Efficient utilisation of RoO is crucial for the Mauritian business community to tap into market access opportunities offered by the AfCFTA. RoO under the AfCFTA do not only extend preferential access through reduced tariffs but also play a key role in enhancing regional value chains. The AfCFTA, therefore, provides a unique opportunity for the Mauritian manufacturing sector to diversify its export portfolio further and improve intra-African trade. Navigating the complexities of RoO can be challenging. The RoO for top Mauritian exports, such as sugar, tuna and clothing have not yet been finalised. It is therefore important for Mauritian companies to stay updated on revisions and new developments to the rules as negotiations and trade facilitation efforts progress.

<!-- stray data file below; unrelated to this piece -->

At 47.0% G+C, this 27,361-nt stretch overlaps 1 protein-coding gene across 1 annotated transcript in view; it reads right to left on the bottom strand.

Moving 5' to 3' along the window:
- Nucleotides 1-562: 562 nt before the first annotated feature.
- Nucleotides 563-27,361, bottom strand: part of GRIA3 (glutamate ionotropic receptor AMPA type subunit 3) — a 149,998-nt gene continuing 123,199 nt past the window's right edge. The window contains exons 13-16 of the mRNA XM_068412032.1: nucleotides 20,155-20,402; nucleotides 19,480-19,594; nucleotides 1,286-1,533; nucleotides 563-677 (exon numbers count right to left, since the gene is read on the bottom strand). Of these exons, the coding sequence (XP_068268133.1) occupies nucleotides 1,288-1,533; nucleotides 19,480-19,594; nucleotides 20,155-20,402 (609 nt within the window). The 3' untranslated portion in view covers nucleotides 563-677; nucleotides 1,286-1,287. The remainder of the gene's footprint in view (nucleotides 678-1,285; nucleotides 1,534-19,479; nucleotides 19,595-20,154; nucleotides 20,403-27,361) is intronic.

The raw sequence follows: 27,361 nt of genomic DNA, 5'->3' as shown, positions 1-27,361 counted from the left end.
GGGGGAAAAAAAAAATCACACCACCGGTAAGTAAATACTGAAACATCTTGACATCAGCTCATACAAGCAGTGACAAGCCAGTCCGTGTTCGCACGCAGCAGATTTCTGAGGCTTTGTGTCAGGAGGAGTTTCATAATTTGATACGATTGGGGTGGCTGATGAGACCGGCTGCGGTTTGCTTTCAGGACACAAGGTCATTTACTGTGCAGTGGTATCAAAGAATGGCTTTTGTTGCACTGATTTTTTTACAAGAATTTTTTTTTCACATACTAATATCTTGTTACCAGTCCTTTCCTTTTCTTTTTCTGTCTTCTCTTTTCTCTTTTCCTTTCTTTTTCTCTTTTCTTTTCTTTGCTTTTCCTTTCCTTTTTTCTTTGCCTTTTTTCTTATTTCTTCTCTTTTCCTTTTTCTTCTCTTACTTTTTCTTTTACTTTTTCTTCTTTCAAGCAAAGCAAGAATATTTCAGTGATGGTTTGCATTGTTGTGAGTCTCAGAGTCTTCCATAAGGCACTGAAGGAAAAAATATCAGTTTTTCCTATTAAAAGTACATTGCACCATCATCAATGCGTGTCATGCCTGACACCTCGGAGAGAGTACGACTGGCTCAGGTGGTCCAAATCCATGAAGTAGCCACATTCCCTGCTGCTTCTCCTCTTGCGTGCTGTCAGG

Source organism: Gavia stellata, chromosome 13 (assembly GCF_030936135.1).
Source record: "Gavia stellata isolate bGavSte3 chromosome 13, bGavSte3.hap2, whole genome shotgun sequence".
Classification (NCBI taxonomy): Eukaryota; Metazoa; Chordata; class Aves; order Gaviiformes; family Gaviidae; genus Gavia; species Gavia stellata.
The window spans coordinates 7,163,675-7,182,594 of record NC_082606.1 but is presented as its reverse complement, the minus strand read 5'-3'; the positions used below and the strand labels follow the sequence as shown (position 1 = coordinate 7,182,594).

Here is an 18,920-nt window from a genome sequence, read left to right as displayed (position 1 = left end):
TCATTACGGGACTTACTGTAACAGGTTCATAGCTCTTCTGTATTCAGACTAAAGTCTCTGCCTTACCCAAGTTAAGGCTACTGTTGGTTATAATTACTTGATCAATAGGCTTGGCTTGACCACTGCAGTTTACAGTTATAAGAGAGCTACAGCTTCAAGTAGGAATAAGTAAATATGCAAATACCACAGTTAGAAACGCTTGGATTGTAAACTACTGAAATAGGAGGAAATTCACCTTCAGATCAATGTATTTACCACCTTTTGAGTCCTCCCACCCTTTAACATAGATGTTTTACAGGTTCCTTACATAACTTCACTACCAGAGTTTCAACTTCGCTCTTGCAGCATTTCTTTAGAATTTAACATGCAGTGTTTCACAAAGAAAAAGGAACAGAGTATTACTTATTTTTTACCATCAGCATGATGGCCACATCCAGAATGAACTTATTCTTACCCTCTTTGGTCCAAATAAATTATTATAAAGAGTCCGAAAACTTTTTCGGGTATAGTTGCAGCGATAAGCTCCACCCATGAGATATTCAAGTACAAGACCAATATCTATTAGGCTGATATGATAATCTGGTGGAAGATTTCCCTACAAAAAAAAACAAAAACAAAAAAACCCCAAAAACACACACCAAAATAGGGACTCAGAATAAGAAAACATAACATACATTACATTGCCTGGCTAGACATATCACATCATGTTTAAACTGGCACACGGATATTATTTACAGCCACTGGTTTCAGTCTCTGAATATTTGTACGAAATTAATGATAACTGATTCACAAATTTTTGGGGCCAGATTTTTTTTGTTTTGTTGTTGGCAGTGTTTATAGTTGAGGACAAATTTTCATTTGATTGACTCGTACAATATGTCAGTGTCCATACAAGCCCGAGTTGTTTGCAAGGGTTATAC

International Economics Consulting Ltd (IEC) is an independent consultancy firm working with national and international development partners, governments, and the private sector to create value and promote sustainable growth and development. With extensive experience in trade policy, research, and negotiations, IEC can support governments and businesses deal with unfair trade practices and unforeseen consequences of free trade by providing analytical expertise and support.

Authors:

Paul Baker, Chief Executive Officer |+230 263 33 24 | baker@tradeeconomics.com

Pablo Quiles, Manager of Trade Advisory Services |+230 263 33 24 | quiles@tradeeconomics.com

Smita Bheenick, Project Manager & Trade Specialist |+230 263 33 24 | bheenick@tradeeconomics.com

The content of this article is intended to provide a general guide to the subject matter. Specialist advice should be sought about specific circumstances.